Thank you Cherie. My horse is spoiled and I did it. I know that. Well she came to me an uncontrollable nightmare that I could afford and the bad behaviors she still has are my fault. I happened to have a wonderful mentor and BO that had me doing ground work for a month before she'd ever let me get on Sienna. By then she had the softest eye the previous owners couldn't believe it. I'm on disability and often can't leave the house, and every time I go to the barn, it seems I have a different plan. I have an attention problem and often don't notice the little signs until they are big. I change my goal frequently and don't follow through. I'm slow to give release AND pressure. I work at trying to keep my focus every time I'm with my horse, and always try to end on a good note whether we are doing ground work or riding. Like an OP said about keeping a journal I think that's something that might help me if I could remember to write in it at the end of a barn day. I'm going to get a notebook today before my trip to the barn tomorrow. Thanks so much for this thread. Cheryl
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post #35 of 124 Old 06-25-2011, 07:41 PM
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I could'nt agree more! Great post!

"There are only two emotions that belong in the saddle; one is a sense of humor and the other is patience"
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post #36 of 124 Old 07-03-2011, 12:17 AM
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I love this post, mostly because I agree with it, but partially because I was just talking about this with my oldest son today. This is something that EVERY horse owner needs to think about when they are around their horses, whether they are riding them or just around them.
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post #37 of 124 Old 07-03-2011, 10:41 AM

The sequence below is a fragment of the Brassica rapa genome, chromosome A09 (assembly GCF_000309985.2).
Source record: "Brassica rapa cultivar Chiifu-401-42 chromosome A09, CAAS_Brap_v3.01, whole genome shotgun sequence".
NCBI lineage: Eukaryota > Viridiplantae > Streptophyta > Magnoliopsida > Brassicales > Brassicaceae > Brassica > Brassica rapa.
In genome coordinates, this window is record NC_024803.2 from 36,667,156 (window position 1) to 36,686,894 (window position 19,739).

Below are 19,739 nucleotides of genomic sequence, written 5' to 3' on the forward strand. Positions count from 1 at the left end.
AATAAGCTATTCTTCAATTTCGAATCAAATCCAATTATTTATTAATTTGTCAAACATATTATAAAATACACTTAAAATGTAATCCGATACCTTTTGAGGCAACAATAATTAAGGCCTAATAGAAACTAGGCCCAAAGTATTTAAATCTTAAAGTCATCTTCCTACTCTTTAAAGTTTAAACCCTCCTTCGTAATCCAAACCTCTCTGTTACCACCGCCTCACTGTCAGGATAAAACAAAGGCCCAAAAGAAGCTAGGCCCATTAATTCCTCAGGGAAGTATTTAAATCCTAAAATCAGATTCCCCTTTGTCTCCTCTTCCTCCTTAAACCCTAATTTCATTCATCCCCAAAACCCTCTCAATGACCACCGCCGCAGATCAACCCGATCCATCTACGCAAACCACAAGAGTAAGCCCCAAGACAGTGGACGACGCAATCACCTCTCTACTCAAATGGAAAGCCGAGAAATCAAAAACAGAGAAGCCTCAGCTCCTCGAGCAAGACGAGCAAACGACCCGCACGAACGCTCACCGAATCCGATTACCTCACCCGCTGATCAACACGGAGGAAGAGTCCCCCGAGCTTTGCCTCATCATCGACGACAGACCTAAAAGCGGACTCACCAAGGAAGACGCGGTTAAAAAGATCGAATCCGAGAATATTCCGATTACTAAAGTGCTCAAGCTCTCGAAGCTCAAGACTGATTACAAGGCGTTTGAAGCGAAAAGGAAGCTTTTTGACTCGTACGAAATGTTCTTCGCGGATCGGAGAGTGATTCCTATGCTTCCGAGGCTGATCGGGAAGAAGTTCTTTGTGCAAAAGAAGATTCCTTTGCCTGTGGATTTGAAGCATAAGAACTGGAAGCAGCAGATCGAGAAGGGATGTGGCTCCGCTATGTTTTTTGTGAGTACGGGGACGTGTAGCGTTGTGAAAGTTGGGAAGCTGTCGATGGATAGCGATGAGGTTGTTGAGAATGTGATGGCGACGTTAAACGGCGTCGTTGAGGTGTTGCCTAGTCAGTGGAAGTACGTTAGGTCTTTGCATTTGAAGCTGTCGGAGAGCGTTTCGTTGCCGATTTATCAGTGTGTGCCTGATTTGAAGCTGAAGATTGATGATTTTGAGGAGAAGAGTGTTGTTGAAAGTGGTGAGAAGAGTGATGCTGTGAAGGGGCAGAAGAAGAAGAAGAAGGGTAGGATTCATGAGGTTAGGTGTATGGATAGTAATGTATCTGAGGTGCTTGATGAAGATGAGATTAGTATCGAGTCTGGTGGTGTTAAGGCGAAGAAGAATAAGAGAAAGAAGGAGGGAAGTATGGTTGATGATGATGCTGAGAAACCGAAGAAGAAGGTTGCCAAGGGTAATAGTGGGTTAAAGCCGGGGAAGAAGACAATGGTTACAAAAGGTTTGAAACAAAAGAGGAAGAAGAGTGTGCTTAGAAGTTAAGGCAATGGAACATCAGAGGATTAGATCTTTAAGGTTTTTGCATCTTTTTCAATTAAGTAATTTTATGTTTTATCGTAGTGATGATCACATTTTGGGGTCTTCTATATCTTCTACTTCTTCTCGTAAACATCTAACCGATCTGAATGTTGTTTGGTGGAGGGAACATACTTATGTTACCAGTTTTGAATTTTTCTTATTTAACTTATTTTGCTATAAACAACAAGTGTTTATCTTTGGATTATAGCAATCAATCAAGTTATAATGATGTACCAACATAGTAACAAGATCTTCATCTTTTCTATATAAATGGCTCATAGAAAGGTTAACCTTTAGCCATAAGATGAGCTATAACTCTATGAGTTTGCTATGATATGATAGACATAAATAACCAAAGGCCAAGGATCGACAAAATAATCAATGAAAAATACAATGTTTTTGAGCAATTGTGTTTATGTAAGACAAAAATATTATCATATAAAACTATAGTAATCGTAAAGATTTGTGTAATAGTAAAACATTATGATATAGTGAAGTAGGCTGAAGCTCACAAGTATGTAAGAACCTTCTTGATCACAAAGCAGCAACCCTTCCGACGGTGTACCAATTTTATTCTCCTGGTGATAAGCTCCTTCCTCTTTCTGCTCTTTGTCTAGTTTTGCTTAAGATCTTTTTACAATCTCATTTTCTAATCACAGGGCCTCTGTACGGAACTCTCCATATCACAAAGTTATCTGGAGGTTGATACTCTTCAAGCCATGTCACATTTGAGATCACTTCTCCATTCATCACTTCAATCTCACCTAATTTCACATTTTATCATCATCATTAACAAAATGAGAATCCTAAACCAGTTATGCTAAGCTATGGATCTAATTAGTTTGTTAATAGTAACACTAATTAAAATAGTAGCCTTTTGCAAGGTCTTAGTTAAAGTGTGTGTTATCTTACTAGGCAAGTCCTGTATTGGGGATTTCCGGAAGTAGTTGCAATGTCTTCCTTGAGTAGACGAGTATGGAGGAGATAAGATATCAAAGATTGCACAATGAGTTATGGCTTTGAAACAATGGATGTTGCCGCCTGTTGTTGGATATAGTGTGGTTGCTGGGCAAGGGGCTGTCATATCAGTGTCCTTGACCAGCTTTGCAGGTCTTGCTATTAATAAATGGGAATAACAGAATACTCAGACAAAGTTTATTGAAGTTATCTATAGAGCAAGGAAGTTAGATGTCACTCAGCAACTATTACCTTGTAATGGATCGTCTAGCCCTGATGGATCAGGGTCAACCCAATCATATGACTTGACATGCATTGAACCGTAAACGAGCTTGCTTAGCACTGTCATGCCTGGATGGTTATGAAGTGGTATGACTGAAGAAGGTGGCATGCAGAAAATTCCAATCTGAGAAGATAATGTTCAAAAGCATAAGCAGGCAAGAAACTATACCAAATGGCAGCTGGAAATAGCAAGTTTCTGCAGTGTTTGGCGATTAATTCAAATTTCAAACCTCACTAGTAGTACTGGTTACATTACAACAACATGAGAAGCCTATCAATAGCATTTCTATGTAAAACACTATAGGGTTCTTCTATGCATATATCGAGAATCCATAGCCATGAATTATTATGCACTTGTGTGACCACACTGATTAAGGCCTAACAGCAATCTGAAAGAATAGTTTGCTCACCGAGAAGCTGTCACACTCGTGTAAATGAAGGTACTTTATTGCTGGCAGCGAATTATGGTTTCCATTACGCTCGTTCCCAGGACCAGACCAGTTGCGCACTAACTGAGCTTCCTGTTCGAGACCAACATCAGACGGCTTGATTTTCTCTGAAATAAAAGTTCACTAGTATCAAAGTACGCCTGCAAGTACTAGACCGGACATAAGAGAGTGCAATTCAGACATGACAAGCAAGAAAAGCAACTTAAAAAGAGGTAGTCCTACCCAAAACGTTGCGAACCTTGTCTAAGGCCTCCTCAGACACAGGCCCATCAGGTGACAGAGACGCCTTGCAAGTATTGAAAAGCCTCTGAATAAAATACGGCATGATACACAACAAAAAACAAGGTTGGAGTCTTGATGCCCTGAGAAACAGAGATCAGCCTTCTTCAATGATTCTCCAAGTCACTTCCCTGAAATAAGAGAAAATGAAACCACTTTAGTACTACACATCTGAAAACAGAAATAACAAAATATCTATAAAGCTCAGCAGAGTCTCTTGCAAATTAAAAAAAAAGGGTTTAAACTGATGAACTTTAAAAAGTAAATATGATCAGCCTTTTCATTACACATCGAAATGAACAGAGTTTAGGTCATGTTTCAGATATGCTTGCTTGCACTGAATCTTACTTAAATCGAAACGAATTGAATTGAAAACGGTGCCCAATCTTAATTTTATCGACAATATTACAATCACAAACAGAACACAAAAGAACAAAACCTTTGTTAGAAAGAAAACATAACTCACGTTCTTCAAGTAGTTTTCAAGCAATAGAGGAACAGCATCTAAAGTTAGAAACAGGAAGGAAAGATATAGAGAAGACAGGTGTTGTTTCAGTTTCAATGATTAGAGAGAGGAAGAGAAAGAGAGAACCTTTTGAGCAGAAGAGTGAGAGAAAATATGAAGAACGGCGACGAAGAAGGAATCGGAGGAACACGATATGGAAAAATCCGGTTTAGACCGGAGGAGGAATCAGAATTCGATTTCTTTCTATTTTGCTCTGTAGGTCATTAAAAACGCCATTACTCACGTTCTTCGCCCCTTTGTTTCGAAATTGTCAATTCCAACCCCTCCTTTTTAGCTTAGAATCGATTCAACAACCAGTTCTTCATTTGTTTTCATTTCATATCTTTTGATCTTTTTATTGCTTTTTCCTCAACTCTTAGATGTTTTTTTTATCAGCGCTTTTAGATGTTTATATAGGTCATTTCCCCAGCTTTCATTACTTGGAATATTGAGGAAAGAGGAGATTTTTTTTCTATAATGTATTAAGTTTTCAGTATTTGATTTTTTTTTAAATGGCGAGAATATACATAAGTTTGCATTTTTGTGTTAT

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I posted something similliar to this comment ages ago in here and I got crucified. But bravo to you...you laid it out perfectly...I get really agitated by the ignorance some people have thinking that somehow the trainer is responsible for all actions a horse has even when they have left us and gone on...when the truth is the owner or whoever is handling the horse is really 100% responsible for most of the bad behavior you see in horses. Sometimes the bad behavior is a finger print left over from previous owners and passed on, but someone who understands horses should be able to nip most problems all by themselves...but that would be too simple...so they find someone else to pay to take the responsibility off of them. Good post...no GREAT post!
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post #38 of 124 Old 07-03-2011, 11:48 PM
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As a beginning rider who is paying a trainer to fix some spoiled horse behaviors for the both of us, well said.
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post #39 of 124 Old 07-05-2011, 08:53 AM
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Well said. Had a lot of helpful information. Great Job!!
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post #40 of 124 Old 07-06-2011, 06:51 PM
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COMMON SENSE!!!!!

Kills me to know there are people out there who think their horse can't be taught by anyone else except a professional. Ugh those people... just... ugh.

Great Post!